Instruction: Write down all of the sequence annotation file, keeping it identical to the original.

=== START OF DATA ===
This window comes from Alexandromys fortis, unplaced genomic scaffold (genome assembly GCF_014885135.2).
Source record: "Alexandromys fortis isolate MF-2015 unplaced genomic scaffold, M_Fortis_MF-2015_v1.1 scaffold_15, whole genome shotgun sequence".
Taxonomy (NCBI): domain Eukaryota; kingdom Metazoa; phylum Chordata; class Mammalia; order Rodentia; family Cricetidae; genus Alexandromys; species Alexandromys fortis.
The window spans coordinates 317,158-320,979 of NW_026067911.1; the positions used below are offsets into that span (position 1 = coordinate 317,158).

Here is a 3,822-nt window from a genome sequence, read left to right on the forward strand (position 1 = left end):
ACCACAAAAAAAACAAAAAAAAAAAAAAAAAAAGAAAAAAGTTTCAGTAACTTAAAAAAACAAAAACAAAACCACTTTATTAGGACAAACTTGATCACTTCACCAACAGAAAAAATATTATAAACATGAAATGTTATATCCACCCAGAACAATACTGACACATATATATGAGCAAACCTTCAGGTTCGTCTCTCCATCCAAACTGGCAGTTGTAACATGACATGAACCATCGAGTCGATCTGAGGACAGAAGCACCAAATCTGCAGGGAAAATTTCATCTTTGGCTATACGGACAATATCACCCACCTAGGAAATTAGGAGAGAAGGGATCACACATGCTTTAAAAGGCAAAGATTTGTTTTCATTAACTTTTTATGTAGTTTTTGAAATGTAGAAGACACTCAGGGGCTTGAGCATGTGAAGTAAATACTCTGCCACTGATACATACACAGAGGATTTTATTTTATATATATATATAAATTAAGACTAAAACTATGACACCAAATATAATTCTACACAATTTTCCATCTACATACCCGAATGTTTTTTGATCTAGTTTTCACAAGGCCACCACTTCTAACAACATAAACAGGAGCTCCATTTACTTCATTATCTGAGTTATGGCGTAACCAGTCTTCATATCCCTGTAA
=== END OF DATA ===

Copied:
This window comes from Alexandromys fortis, unplaced genomic scaffold (genome assembly GCF_014885135.2).
Source record: "Alexandromys fortis isolate MF-2015 unplaced genomic scaffold, M_Fortis_MF-2015_v1.1 scaffold_15, whole genome shotgun sequence".
Taxonomy (NCBI): domain Eukaryota; kingdom Metazoa; phylum Chordata; class Mammalia; order Rodentia; family Cricetidae; genus Alexandromys; species Alexandromys fortis.
The window spans coordinates 317,158-320,979 of NW_026067911.1; the positions used below are offsets into that span (position 1 = coordinate 317,158).

Here is a 3,822-nt window from a genome sequence, read left to right on the forward strand (position 1 = left end):
ACCACAAAAAAAACAAAAAAAAAAAAAAAAAAAGAAAAAAGTTTCAGTAACTTAAAAAAACAAAAACAAAACCACTTTATTAGGACAAACTTGATCACTTCACCAACAGAAAAAATATTATAAACATGAAATGTTATATCCACCCAGAACAATACTGACACATATATATGAGCAAACCTTCAGGTTCGTCTCTCCATCCAAACTGGCAGTTGTAACATGACATGAACCATCGAGTCGATCTGAGGACAGAAGCACCAAATCTGCAGGGAAAATTTCATCTTTGGCTATACGGACAATATCACCCACCTAGGAAATTAGGAGAGAAGGGATCACACATGCTTTAAAAGGCAAAGATTTGTTTTCATTAACTTTTTATGTAGTTTTTGAAATGTAGAAGACACTCAGGGGCTTGAGCATGTGAAGTAAATACTCTGCCACTGATACATACACAGAGGATTTTATTTTATATATATATATAAATTAAGACTAAAACTATGACACCAAATATAATTCTACACAATTTTCCATCTACATACCCGAATGTTTTTTGATCTAGTTTTCACAAGGCCACCACTTCTAACAACATAAACAGGAGCTCCATTTACTTCATTATCTGAGTTATGGCGTAACCAGTCTTCATATCCCTGTAA